Tag: Britain

GI Brides

September 18, 2014 Biography, History, Narrative Non-Fiction, non-fiction, Review 21 ★★★★

GI BridesTitle: GI Brides
Author: Duncan Barrett, Nuala Calvi
Source: TLC Book Tours
Links: Bookshop (affiliate link) |Goodreads
Rating:four-stars

Summary: I loved learning about this fascinating bit of history and the incredible journeys of the GI brides, although I found the third person narration a bit stiff.

During the “friendly invasion” of Britain by American GIs during WWII, many women were bewitched by the handsome soldiers with their foreign accents. Thousands of these liaisons ended in marriage and the US army paid to transport the newly married GI brides to the US. For many, this was an exciting, but terrifying prospect. Many of the couples were just getting to know one another and the women rarely knew what they were getting themselves into. From cultural differences to overbearing families, from drinking husbands to gambling husbands, these women faced incredible, impossible to anticipate challenges when they reached their new homes. The four women in this story didn’t all find fairy tale endings, but through sheer force of will, they each shaped lives that would make them happy. Read more »

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How To Build a Girl Read-Along – Part 4

August 4, 2014 Blogger Events, Contemporary, Fiction 8

caitlin moranWe’re up to chapter 20 and things are really picking up! Be warned, spoilers below. So far, the experience of reading this book for me has been very different from anything else I’ve ever read. I feel emotionally invested in Johanna. I care when she’s sad and get excited when she’s happy and do all the worrying she should be doing about STDs and unwanted pregnancies and pervs she might encounter going home with random guys. However, I also feel like an outside observer who’s just really, really curious where this is all going. Johanna’s life is so crazy and different from mine and I can’t wait to see what happens. Read more »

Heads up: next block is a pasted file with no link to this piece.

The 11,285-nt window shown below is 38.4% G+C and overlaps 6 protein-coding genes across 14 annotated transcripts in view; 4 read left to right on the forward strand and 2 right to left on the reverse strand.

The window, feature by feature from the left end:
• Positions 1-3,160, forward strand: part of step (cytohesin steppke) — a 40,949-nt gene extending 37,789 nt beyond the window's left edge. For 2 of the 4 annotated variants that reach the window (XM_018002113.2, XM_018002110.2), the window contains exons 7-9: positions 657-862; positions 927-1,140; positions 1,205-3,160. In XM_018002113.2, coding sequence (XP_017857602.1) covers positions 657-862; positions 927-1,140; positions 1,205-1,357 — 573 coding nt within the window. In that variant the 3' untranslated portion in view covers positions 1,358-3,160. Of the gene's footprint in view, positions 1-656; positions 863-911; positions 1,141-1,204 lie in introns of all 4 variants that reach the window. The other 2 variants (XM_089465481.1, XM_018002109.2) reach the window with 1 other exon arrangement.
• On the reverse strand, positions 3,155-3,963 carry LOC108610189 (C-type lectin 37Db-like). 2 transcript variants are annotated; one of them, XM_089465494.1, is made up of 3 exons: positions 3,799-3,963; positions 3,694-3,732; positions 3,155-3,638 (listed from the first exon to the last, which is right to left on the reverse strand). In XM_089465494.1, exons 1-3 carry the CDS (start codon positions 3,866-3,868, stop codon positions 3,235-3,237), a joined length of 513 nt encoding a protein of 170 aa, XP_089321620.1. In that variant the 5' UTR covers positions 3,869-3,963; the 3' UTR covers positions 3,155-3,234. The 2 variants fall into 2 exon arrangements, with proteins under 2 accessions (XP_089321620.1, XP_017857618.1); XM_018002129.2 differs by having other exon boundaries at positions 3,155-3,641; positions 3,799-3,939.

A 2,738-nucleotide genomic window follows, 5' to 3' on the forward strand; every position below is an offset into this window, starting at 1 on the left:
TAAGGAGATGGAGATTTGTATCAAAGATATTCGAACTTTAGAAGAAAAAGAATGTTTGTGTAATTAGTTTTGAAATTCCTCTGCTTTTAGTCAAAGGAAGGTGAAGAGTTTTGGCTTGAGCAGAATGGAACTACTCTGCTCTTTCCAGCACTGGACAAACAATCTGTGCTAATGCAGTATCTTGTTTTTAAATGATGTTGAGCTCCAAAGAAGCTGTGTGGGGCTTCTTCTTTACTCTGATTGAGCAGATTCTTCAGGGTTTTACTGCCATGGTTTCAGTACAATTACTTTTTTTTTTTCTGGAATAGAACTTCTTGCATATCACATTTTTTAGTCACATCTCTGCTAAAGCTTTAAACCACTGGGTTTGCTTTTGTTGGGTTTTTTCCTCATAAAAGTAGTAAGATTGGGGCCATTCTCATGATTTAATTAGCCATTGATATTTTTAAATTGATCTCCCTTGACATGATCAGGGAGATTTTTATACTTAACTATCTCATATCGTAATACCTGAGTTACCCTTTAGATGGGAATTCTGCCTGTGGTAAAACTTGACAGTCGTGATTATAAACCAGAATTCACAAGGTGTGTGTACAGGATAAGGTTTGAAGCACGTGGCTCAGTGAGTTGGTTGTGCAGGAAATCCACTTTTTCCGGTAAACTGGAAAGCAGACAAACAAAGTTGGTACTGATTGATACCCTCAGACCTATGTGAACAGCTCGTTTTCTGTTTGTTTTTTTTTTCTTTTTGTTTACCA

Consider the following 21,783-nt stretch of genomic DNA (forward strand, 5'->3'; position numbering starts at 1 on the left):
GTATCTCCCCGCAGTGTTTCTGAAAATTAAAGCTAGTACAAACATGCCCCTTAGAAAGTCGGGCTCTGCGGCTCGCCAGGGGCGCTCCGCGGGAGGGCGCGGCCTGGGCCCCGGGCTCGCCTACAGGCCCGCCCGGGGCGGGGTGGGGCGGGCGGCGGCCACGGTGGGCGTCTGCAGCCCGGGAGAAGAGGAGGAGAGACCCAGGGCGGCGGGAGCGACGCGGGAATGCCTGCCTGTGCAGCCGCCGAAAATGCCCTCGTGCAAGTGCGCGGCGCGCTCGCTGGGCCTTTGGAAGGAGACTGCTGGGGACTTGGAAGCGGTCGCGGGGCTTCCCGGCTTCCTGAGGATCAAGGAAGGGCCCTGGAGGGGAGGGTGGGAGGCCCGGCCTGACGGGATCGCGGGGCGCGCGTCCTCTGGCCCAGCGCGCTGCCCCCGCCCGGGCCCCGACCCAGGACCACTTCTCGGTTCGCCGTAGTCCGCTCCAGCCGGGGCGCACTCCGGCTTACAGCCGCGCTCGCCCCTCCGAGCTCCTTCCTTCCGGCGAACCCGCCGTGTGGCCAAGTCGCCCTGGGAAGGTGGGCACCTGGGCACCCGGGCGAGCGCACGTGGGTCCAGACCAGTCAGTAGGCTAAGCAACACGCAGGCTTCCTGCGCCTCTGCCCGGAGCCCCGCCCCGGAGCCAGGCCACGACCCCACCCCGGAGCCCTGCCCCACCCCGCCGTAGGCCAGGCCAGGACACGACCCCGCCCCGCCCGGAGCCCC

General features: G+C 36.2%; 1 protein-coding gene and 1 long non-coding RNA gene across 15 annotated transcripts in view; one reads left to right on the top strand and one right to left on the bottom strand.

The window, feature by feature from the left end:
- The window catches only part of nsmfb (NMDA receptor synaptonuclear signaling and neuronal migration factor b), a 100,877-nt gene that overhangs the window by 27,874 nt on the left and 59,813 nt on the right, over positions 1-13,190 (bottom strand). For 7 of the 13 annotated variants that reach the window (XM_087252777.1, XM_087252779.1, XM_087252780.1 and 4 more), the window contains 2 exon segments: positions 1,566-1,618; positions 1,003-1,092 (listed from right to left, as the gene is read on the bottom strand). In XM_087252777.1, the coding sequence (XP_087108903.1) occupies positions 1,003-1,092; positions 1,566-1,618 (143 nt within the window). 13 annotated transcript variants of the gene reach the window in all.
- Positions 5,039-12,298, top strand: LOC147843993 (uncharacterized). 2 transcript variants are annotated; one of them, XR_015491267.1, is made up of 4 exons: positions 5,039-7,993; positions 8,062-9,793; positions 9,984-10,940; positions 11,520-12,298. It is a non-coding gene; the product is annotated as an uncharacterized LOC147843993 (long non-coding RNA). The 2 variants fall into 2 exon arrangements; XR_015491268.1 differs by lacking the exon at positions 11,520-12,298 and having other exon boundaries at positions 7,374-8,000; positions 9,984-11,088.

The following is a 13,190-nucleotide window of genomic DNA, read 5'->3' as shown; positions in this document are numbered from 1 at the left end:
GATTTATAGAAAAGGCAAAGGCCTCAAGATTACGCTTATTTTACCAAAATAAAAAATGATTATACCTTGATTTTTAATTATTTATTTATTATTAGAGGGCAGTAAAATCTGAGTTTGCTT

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How To Build a Girl Read-Along – Part 3

July 28, 2014 Blogger Events 6

caitlin moranWe’re up to chapter 15 in our read-along this week, so be warned – spoilers below! What surprised me most about this section was how beautifully sentimental some of the quotes were. Especially at the beginning of the section, I really enjoyed how happy Johanna was and how much fun she had traveling. I was a briefly heartbroken for her when she stopped hearing from the magazine, but finished the section feeling reasonably hopeful. I mean, I’m sure she’s going to get herself into a bad situation the way she’s going. I also think her coworkers probably think she’s completely ridiculous. But she’s having fun again and exploring who she is and I’m excited to go along for the ride. Read more »

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How To Build a Girl Read-Along – Part 2

July 21, 2014 Blogger Events 7

caitlin moran

I am now 10 chapters into How To Build a Girl and it’s time to check in again. Beware spoilers through chapter 10 below. So far, things are still going well! I definitely have a girl crush on Caitlin Moran who is both the reason I consider myself a feminist and the reason I’m happy to tell you I consider myself a feminist. In How To Be a Woman, she had me in stitches almost the whole book – an impressive feat given that she also made me think about many important issues. How To Build a Girl is living up to the hype that created for me much better than I expected. Caitlin’s same sense of humor is there, perhaps slightly less often given the need for narrative, but there are definitely parts that have me laughing out loud. Even though this is fiction, I feel like Caitlin’s character’s story has the same refreshing feel of raw honesty found in her memoir. I know it’s not real, but it’s such an intimate look at a character’s life, I still feel like she’s a real person telling me her story. Read more »